Smoke signal

Smoke signal

The smoke signal is one of the oldest forms of communication in recorded history. It is a form of visual communication used over long distance.

In Ancient China, soldiers stationed along the Great Wall would alert each other of impending enemy attack by signaling from tower to tower. In this way, they were able to transmit a message as far away as 300 miles in just a few hours.

Polybius, a Greek historian, came up with a more complex system of alphabetical smoke signals around 150 BC. He invented a system of converting Greek alphabetic characters into numeric characters. It was devised to enable messages to be easily signaled by holding sets of torches in pairs. This idea, known as the "Polybius square", also lends itself to Cryptography and Steganography. This cryptographic concept has been used with Japanese Hiragana and the Germans in the later years of the First World War.

The North American Indians also communicated via smoke signal. Each tribe had their own signaling system and understanding. A signaler started a fire on an elevation typically using damp grass, which would cause a column of smoke to rise. The grass would be taken off as it dried and another bundle would be placed on the fire. Reputedly the location of the smoke along the incline conveyed a meaning. If it came from half way up the hill, this would signify all was well, but from the top of the hill it would signify danger.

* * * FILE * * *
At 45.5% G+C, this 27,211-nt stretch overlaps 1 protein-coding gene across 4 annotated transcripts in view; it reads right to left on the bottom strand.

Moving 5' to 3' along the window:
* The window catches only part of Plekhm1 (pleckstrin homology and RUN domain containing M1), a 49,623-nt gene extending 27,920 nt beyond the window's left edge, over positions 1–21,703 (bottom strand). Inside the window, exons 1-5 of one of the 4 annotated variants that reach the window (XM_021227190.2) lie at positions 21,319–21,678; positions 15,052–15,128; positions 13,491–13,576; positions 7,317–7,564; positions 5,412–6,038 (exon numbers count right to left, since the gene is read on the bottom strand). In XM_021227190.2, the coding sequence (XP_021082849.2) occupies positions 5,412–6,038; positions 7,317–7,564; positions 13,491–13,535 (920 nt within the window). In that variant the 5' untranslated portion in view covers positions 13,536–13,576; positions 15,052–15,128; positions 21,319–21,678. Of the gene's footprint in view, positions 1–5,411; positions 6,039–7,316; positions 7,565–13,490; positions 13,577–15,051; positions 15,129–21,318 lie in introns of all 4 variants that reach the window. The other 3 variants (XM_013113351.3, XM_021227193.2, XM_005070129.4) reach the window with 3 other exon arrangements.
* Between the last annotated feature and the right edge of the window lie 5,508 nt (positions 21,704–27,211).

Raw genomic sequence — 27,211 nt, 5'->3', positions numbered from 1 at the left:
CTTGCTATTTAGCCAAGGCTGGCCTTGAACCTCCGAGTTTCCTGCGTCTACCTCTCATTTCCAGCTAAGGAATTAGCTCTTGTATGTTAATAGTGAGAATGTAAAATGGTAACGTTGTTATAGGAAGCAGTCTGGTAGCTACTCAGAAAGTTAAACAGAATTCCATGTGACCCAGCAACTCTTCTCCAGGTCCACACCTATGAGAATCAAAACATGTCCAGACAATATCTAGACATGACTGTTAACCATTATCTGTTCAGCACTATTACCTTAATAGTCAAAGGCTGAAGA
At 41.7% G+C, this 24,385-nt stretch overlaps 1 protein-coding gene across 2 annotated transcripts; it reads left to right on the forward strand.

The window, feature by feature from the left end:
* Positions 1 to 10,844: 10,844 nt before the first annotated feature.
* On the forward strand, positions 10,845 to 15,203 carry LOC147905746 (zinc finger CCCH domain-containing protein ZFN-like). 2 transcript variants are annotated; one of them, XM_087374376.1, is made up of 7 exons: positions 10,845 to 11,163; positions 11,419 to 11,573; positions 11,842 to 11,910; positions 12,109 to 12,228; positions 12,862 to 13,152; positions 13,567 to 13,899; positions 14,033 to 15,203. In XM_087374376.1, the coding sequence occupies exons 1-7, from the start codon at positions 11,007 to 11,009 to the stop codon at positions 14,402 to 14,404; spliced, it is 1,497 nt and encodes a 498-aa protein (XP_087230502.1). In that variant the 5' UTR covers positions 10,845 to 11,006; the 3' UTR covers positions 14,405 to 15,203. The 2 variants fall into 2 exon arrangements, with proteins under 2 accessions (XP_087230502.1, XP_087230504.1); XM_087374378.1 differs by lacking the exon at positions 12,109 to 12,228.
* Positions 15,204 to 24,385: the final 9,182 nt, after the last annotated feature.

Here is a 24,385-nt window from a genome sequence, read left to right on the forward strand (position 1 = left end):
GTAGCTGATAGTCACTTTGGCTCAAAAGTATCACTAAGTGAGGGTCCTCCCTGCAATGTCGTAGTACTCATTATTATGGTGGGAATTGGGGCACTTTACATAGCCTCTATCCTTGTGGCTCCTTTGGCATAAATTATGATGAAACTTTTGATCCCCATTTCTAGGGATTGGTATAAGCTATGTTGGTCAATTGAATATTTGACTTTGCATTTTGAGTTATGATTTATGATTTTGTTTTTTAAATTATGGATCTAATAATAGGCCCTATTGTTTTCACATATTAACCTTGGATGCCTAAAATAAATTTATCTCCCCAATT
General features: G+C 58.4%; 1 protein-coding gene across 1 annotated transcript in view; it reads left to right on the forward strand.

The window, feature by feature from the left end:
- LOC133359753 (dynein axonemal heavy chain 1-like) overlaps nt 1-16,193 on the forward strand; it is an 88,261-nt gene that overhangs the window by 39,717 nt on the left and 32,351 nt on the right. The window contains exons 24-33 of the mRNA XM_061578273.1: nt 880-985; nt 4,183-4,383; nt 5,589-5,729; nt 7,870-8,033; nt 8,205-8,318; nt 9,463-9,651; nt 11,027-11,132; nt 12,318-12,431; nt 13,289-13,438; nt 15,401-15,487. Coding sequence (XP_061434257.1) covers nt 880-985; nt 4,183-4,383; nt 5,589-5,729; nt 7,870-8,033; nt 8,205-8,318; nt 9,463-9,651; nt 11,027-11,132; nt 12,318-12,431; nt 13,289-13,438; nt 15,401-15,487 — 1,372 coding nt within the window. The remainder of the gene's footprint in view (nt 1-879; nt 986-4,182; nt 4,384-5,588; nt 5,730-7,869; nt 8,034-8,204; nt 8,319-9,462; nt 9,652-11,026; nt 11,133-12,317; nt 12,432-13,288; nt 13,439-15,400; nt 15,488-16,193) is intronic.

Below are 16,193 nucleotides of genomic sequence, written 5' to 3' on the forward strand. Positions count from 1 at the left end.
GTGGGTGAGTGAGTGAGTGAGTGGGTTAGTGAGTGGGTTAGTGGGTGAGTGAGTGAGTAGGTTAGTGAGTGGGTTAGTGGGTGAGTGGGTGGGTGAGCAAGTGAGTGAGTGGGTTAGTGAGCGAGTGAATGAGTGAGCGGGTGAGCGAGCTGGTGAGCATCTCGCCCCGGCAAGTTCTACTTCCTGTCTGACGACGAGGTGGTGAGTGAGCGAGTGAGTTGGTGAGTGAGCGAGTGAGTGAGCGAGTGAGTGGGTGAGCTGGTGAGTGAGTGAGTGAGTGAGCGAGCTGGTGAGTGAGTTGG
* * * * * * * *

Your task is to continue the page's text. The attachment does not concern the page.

Smoke signals are still in use today. In Rome, the Vatican uses smoke signals to indicate the selection of a new Pope. Eligible cardinals conduct a secret ballot until someone receives a vote of two-thirds plus one. The ballots are burned after each vote. Black smoke indicates a failed ballot; white smoke means a new Pope has been elected.

In general smoke signals are used to transmit news, signal danger, or gather people to a common area.

Examples

Yámana

Yámanas used fire to send messages by smoke signals, for instance if a whale drifted ashore. The large amount of meat required notification of many people, so that it would not decay. They might also have used smoke signals on other occasions, thus it is possible that Magellan saw such fires (which inspired him to name the landscape Tierra del Fuego) but he may have seen the smoke or lights of natural phenomena.

Noon Gun

Australian Aborigines

Australian Aborigines would send up smoke to notify others of their presence, particularly when entering lands which were not their own. However, these were not complex signals; smoke simply told others where you were located.

Notes

References

  • Gusinde, Martin (1966). Nordwind—Südwind. Mythen und Märchen der Feuerlandindianer. Kassel: E. Röth.
  • Itsz, Rudolf (1979). Napköve. Néprajzi elbeszélések. Budapest: Móra Könyvkiadó. Translation of the original: Title means: “Stone of sun”; chapter means: “The land of burnt-out fires”.
  • Myers, Fred (1986). Pintupi Country, Pintupi Self. USA: Smithsonian Institution.

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